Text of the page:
Bricks – Following a Melody

I’m spending more and more time in lessons with beginners working on identifying ‘steps’ (seconds) and ‘skips’. Reading music becomes much quicker when you don’t go to the trouble of working out the letter name of each note, but merely plonk the relevant finger down.

In the early stages of piano you are just using what I call ‘five-finger-tunes’, and I am sure there is an equivalent for teachers of other instruments.

I’m currently teaching piano a young violinist and we started a little tune using DEFGA. I have been quite surprised to see that she has very little independence in the fingers of her right hand. Of course, string players use the whole of their right hand as a unit. That would explain it, except that she had also been learning keyboard for several years so I would have thought she would be used to using her right hand and to piano finger numbers. Hey ho. This was only lesson two with me on the piano, and so very early days for her to adjust to my teaching style.

After an unsuccessful and confused walk through the melody, I got out the little bricks;

Bricks D minor

I showed her the melody on the bricks, rather than the keys, comparing it to the sheet music; F    G A D     E, and so on, singing the tune using finger numbers as I went along ‘middle….. next finger, pinky, thumb….. pointy’). Then she had a go, avoiding the tricky business on dealing with the conversion from violin finger numbering to piano finger numbering and without any fear of ‘playing’ a wrong note.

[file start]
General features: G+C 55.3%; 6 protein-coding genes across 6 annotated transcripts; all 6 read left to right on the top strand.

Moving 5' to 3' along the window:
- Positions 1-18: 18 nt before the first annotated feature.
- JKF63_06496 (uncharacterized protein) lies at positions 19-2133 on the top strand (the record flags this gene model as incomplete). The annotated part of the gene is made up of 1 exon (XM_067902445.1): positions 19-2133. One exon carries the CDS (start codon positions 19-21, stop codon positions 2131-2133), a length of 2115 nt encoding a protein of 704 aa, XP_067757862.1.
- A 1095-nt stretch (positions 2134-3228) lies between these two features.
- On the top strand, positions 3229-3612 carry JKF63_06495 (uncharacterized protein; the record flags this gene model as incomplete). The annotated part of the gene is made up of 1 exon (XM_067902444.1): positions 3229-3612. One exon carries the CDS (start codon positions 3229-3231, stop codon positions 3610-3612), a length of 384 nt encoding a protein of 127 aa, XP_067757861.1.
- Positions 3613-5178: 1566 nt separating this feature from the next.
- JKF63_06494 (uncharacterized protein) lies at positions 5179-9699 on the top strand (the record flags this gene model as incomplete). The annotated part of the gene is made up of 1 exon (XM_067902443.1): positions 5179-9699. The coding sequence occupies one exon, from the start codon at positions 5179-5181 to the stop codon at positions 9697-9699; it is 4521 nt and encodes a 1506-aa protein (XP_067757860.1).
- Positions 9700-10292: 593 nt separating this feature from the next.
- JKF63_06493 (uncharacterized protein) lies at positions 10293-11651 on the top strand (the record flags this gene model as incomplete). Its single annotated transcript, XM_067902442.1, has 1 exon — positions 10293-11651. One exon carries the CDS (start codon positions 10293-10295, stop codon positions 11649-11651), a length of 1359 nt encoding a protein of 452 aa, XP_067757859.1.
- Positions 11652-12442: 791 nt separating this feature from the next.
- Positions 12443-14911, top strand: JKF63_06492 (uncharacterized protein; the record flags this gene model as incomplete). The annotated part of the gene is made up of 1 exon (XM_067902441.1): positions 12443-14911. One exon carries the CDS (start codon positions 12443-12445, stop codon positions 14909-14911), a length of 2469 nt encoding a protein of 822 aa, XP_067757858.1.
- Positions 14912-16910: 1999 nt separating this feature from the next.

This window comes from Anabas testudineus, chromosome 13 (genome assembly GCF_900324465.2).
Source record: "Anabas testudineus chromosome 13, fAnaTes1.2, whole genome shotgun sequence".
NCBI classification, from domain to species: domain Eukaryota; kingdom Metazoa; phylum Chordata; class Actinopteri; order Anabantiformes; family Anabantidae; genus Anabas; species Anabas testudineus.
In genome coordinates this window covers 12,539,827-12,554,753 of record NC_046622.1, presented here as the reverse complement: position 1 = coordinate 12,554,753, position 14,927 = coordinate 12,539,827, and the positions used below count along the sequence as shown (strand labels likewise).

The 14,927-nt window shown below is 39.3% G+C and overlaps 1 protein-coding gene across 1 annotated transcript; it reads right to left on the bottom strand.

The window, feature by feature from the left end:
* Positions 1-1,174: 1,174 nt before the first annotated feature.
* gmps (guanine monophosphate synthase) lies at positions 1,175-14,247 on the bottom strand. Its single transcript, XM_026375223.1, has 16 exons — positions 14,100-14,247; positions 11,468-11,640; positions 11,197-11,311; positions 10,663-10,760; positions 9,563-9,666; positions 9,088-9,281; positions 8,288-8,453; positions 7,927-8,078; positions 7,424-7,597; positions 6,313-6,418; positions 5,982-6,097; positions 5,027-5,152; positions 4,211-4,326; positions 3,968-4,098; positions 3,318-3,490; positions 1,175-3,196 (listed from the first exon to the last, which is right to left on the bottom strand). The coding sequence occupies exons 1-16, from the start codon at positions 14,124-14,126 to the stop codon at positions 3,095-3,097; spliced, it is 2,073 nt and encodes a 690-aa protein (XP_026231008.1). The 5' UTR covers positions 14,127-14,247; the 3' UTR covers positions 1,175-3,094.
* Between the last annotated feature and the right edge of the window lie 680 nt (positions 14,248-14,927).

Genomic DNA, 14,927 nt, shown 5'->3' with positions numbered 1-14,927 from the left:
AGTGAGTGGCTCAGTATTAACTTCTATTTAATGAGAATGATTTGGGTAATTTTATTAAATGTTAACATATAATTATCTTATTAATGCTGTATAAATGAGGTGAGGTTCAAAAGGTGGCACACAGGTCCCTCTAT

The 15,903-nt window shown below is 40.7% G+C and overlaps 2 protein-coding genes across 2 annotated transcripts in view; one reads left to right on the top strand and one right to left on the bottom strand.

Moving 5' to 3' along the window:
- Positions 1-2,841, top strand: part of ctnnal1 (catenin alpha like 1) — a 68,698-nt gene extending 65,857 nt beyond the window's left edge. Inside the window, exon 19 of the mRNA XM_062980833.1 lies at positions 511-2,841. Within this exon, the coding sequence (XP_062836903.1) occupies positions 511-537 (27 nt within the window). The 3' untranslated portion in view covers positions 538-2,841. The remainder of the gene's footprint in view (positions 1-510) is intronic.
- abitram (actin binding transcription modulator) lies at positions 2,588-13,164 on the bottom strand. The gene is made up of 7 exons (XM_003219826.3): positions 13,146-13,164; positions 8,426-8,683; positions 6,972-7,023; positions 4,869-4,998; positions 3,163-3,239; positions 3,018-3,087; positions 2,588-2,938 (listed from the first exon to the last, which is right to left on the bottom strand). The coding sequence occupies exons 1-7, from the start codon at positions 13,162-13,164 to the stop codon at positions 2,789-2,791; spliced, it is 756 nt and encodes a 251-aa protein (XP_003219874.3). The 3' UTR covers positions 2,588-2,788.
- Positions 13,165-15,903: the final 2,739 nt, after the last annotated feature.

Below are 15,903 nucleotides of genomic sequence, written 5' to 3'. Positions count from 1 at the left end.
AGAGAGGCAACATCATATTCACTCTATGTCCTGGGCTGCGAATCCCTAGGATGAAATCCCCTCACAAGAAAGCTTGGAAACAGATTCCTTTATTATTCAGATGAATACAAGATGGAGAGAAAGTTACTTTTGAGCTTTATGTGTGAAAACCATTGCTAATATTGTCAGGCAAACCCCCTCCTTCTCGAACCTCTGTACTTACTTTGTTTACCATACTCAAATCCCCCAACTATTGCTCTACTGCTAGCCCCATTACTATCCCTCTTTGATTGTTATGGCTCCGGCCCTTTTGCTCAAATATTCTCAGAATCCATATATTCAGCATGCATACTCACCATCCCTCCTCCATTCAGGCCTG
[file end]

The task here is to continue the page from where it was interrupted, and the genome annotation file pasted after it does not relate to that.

Finally, she played it through on the piano much more successfully. Later on, a G sharp makes a brief appearance;

Bricks D minor with G sharpI quickly wrote on a spare green brick, so she could see how the fourth finger (‘piano finger’) climbs onto the black note; A G sharp; then I took it away for her to read and play A G F E D.

It is not often that I stumble upon such a versatile resource… fiddling round with the bricks enlivened several lessons yesterday.

birds on a branch divider

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